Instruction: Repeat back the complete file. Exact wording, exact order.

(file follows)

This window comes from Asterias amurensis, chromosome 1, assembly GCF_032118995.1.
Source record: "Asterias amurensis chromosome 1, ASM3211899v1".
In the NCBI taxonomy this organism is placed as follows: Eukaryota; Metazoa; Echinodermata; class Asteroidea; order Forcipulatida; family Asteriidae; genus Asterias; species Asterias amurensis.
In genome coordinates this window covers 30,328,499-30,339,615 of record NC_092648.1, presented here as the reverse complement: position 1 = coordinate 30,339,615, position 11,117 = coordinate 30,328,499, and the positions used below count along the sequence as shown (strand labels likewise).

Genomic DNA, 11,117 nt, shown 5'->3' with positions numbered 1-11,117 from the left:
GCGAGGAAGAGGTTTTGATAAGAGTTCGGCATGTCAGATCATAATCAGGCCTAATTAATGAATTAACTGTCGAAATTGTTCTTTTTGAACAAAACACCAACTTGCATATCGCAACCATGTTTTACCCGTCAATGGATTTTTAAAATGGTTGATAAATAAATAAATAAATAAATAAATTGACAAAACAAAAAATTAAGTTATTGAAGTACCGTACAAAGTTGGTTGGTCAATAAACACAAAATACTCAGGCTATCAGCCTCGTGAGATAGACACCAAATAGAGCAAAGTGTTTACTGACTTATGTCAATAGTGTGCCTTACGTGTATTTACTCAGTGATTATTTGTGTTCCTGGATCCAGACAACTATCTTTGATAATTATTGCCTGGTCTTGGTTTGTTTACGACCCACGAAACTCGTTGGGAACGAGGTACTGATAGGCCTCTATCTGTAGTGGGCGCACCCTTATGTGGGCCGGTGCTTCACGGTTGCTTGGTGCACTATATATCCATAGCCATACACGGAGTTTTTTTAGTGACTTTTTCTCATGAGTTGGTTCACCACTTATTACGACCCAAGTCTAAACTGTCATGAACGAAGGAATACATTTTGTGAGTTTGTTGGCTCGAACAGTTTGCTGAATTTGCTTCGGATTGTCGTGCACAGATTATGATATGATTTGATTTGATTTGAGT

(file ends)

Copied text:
This window comes from Asterias amurensis, chromosome 1, assembly GCF_032118995.1.
Source record: "Asterias amurensis chromosome 1, ASM3211899v1".
In the NCBI taxonomy this organism is placed as follows: Eukaryota; Metazoa; Echinodermata; class Asteroidea; order Forcipulatida; family Asteriidae; genus Asterias; species Asterias amurensis.
In genome coordinates this window covers 30,328,499-30,339,615 of record NC_092648.1, presented here as the reverse complement: position 1 = coordinate 30,339,615, position 11,117 = coordinate 30,328,499, and the positions used below count along the sequence as shown (strand labels likewise).

Genomic DNA, 11,117 nt, shown 5'->3' with positions numbered 1-11,117 from the left:
GCGAGGAAGAGGTTTTGATAAGAGTTCGGCATGTCAGATCATAATCAGGCCTAATTAATGAATTAACTGTCGAAATTGTTCTTTTTGAACAAAACACCAACTTGCATATCGCAACCATGTTTTACCCGTCAATGGATTTTTAAAATGGTTGATAAATAAATAAATAAATAAATAAATTGACAAAACAAAAAATTAAGTTATTGAAGTACCGTACAAAGTTGGTTGGTCAATAAACACAAAATACTCAGGCTATCAGCCTCGTGAGATAGACACCAAATAGAGCAAAGTGTTTACTGACTTATGTCAATAGTGTGCCTTACGTGTATTTACTCAGTGATTATTTGTGTTCCTGGATCCAGACAACTATCTTTGATAATTATTGCCTGGTCTTGGTTTGTTTACGACCCACGAAACTCGTTGGGAACGAGGTACTGATAGGCCTCTATCTGTAGTGGGCGCACCCTTATGTGGGCCGGTGCTTCACGGTTGCTTGGTGCACTATATATCCATAGCCATACACGGAGTTTTTTTAGTGACTTTTTCTCATGAGTTGGTTCACCACTTATTACGACCCAAGTCTAAACTGTCATGAACGAAGGAATACATTTTGTGAGTTTGTTGGCTCGAACAGTTTGCTGAATTTGCTTCGGATTGTCGTGCACAGATTATGATATGATTTGATTTGATTTGAGT